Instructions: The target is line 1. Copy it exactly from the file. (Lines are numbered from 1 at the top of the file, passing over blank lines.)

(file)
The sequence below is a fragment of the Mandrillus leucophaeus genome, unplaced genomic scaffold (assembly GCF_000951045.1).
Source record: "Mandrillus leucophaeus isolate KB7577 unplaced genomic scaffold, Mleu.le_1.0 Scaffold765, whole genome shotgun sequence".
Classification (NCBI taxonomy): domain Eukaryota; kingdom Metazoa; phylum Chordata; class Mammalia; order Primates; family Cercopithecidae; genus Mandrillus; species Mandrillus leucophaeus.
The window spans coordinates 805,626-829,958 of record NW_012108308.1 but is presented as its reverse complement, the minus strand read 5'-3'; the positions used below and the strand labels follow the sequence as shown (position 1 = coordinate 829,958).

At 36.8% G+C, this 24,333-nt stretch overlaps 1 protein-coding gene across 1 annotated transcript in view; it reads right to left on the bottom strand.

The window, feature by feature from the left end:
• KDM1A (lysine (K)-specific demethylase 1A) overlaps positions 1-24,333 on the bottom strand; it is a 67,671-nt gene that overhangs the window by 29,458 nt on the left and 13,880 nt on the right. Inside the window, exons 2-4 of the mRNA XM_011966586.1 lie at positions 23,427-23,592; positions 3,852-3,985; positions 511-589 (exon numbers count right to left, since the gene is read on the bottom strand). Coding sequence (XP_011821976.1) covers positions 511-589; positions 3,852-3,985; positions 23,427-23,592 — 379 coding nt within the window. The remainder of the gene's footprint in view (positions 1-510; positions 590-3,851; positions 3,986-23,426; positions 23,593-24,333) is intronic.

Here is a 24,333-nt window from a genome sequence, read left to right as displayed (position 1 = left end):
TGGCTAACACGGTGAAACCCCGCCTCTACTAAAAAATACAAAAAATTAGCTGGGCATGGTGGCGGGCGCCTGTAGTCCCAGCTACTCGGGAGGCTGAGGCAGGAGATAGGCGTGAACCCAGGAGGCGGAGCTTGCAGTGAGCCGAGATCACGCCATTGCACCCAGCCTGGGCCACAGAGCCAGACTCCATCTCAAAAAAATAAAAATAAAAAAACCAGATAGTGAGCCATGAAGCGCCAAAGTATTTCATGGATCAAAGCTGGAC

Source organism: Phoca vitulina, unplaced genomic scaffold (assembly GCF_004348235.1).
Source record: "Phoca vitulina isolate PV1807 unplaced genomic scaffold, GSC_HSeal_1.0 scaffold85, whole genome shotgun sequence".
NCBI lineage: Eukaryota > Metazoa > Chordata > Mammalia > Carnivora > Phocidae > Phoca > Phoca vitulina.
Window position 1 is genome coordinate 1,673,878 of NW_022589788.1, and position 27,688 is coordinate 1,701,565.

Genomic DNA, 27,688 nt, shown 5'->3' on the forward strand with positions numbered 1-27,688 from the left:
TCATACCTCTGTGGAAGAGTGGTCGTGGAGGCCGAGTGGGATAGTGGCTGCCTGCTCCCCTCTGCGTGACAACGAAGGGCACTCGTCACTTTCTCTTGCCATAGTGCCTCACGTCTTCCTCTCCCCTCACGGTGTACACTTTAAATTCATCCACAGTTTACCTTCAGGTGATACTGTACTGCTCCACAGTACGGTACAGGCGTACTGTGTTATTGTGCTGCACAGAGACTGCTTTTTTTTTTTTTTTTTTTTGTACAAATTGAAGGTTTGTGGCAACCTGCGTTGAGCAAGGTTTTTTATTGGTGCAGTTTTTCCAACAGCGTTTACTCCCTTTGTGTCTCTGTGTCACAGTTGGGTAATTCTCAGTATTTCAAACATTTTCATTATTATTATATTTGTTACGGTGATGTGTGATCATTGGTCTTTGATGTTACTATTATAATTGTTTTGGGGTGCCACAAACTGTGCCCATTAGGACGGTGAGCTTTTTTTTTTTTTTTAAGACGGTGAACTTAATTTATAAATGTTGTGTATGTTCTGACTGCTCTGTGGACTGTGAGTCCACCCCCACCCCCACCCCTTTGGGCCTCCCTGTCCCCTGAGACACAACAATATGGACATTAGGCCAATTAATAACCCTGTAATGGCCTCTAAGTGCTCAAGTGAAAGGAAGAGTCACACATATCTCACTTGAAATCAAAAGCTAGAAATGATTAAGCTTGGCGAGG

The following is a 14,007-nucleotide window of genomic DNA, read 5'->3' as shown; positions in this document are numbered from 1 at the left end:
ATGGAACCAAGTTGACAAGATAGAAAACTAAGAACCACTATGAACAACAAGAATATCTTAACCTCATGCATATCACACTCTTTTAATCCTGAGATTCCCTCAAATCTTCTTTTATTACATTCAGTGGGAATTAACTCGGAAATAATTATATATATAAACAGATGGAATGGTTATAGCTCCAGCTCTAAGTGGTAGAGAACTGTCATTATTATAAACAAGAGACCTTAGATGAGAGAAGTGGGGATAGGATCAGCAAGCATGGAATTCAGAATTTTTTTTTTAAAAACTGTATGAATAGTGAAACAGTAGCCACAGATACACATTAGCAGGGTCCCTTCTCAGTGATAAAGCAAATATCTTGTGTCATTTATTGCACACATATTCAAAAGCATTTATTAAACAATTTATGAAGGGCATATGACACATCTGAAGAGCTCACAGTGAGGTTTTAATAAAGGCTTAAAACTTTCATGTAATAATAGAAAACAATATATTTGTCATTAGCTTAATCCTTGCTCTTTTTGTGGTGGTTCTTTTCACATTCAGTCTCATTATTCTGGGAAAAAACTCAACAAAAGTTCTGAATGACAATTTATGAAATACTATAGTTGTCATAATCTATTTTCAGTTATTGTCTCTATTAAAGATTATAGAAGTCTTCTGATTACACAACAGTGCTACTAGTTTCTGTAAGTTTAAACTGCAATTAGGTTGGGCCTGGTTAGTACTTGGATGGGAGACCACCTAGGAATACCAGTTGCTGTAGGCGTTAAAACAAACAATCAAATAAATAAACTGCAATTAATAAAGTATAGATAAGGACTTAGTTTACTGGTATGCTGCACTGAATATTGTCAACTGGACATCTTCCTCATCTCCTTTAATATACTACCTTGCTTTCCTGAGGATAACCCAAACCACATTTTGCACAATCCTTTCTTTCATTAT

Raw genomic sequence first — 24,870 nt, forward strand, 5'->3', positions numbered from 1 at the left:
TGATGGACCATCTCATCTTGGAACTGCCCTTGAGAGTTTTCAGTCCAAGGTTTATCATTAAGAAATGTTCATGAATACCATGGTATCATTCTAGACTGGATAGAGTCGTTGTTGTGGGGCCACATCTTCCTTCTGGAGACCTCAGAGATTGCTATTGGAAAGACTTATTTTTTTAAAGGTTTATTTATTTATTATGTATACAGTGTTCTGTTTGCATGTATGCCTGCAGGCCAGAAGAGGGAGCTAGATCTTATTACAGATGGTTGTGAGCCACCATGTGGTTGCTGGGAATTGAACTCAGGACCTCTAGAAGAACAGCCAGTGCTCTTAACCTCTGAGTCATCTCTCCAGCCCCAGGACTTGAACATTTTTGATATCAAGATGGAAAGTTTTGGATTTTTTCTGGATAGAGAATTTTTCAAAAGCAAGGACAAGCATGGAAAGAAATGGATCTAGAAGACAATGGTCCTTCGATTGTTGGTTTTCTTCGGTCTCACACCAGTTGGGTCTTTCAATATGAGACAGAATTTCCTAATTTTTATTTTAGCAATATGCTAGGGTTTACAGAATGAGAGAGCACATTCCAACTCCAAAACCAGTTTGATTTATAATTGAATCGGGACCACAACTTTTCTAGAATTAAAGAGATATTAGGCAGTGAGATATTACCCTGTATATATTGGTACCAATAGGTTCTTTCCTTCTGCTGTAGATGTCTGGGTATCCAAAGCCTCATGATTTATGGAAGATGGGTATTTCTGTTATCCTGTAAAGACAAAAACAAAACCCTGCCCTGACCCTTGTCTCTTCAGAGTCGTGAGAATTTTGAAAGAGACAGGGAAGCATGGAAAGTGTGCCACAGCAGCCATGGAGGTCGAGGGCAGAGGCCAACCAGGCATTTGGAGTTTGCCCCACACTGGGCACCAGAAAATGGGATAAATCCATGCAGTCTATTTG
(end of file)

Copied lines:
The sequence below is a fragment of the Mandrillus leucophaeus genome, unplaced genomic scaffold (assembly GCF_000951045.1).